Humour provides a tonic;Reviews;General;Secondary;Books

20th March 1998 at 00:00
BECOMING A SECONDARY SCHOOL TEACHER. Alison Scott and Scott Bauman. Baumann , Alan Bloomfield and Linda Roughton. Hodder amp; Stoughton pound;12.99.

Generations of newly- qualified teachers have complained that their PGCE year was far too theoretical.

One of the strengths of this remarkably comprehensive handbook, based as it is on Gloucestershire's successful school-based initial training partnership, is that it balances the theoretical with the down-to- earth and adds an important extra dimension. It reminds us always that both teaching and learning are intensely personal skills.

As NQT Maria says in these pages: "You think you've learned what to do to improve your lesson - then you watch someone else doing it and realise that you've only being seeing a tenth of what goes on."

This book is about seeing the 90 per cent we miss. One of its strengths is that it is written by and for mentors as well as by and for trainees. More than 50 contributors are listed. Their common sense is as impressive as their expertise.

At 400 A4 pages, with 40 chapters and some 250 items for reflections, analysis or completion, it's a fairly weighty volume. It is structured as a full year course, so that key topics - language awareness and differentiation, for instance, or what the book calls "teaching and learning's big ideas" - are revisited in the light of experience as the year progresses.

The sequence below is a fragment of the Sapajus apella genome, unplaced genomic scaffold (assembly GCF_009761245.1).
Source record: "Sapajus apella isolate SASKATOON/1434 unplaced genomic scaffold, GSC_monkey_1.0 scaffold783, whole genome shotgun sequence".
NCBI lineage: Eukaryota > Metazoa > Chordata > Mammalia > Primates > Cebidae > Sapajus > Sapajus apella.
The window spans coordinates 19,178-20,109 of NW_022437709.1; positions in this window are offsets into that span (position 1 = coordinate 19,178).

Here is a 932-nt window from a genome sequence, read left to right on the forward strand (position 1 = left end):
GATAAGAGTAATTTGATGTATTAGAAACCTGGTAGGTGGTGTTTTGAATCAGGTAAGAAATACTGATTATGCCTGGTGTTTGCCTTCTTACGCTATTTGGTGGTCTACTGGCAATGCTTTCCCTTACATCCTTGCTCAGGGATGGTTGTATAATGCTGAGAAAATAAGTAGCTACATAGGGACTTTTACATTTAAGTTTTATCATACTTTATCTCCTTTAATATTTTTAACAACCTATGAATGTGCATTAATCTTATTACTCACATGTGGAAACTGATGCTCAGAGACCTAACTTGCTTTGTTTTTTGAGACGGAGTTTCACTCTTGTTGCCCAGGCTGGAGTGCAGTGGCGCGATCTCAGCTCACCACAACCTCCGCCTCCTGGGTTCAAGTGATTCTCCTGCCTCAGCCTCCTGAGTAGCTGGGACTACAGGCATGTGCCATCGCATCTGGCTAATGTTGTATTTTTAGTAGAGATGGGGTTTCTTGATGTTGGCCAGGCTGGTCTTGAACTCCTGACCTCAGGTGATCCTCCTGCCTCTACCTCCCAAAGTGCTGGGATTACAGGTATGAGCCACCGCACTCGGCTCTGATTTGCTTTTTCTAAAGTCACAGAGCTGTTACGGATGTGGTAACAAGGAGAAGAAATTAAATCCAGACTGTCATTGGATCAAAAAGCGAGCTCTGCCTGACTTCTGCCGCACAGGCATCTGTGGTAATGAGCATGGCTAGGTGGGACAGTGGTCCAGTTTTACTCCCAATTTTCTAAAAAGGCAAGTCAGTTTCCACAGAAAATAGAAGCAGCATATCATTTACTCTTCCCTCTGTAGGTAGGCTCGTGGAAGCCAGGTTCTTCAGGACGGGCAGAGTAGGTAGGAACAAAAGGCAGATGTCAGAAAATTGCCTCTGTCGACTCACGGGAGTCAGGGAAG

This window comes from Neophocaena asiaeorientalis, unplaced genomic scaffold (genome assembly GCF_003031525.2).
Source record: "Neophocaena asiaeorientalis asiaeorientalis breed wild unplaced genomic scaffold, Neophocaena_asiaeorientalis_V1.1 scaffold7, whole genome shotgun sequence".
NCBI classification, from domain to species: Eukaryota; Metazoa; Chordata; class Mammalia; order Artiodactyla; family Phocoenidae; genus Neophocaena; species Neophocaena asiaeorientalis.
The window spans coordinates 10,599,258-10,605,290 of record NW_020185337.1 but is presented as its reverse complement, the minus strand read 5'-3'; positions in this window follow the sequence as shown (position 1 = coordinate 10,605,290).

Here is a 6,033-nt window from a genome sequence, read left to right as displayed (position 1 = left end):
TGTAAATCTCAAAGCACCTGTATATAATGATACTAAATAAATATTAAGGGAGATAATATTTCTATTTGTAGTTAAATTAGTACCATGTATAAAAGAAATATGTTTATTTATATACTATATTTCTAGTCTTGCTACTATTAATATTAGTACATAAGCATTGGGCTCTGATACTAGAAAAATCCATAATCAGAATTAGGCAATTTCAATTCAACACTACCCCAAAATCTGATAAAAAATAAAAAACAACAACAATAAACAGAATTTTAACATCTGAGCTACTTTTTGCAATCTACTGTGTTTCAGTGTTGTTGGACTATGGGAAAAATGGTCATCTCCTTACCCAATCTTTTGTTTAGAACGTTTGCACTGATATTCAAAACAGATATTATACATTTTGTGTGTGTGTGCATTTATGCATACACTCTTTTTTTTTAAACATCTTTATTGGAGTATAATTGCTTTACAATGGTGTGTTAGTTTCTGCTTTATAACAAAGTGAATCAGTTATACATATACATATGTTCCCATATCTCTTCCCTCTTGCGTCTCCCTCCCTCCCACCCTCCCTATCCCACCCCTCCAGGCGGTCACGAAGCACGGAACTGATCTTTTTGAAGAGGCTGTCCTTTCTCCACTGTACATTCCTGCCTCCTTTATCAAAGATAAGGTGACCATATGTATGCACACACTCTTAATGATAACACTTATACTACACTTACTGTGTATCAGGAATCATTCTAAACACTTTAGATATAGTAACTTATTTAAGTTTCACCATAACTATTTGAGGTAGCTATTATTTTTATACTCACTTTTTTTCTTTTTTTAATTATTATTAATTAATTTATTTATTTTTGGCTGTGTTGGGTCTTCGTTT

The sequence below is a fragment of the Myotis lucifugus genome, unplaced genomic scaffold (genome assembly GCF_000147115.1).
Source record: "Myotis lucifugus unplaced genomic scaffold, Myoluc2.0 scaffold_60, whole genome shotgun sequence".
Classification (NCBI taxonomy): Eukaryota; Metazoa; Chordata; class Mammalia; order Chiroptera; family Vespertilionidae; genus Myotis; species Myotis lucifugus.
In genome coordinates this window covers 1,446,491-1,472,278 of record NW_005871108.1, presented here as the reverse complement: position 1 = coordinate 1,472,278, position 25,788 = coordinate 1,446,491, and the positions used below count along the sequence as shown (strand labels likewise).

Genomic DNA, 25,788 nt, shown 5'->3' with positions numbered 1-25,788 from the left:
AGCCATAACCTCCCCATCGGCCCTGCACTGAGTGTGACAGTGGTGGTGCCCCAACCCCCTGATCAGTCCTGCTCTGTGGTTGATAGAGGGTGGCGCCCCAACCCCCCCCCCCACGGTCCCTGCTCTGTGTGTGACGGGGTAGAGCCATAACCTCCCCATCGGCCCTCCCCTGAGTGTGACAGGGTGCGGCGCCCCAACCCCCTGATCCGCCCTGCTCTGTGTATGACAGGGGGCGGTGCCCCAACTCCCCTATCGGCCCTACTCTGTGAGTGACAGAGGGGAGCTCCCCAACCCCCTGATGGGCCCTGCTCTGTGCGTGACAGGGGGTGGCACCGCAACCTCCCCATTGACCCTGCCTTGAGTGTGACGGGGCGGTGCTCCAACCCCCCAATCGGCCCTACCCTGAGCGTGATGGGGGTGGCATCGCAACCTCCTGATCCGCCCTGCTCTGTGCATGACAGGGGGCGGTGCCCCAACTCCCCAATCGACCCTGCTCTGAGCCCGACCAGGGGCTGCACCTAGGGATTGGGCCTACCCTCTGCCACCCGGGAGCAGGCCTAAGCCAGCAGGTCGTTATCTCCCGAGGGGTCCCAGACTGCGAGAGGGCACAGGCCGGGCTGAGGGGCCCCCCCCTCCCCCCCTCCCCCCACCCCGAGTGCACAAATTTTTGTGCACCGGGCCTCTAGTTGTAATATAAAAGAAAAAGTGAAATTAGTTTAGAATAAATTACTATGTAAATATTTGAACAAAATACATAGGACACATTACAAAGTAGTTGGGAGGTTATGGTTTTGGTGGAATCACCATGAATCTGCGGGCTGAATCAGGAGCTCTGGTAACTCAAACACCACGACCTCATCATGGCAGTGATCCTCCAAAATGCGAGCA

Throughout the year there is guidance for trainees on building up the all-important professional development portfolio. In practice, though, it is likely to be equally valuable as a reference book, a reliable source of practical advice and reassurance and occasional inspiration.

Some will criticise it for still giving too much weight to the psychologists and theoreticians. You could reasonably argue, for instance, that there are more important things to say about differentiation by process than "it's an excellent vehicle for using Vgotsky's zone of proximal development, Bruner's scaffolding and Wood's five levels."

Other's might say that some of the advice, for example on assignment writing. ("You should include 15-20 references") is still a trifle formulaic.

For my money, though, it is well balanced and realistic. It is about real schools, real classrooms, real pupils, real teachers, and it constantly reminds us that there is an art in teaching, not just science. What's more, it has room for humour. I liked the lesson plan that listed its essential resource: "card with marked angles, scissors and paste, large gin and tonic". Like the last of those, this book could get to the parts that conventional texts don't reach.

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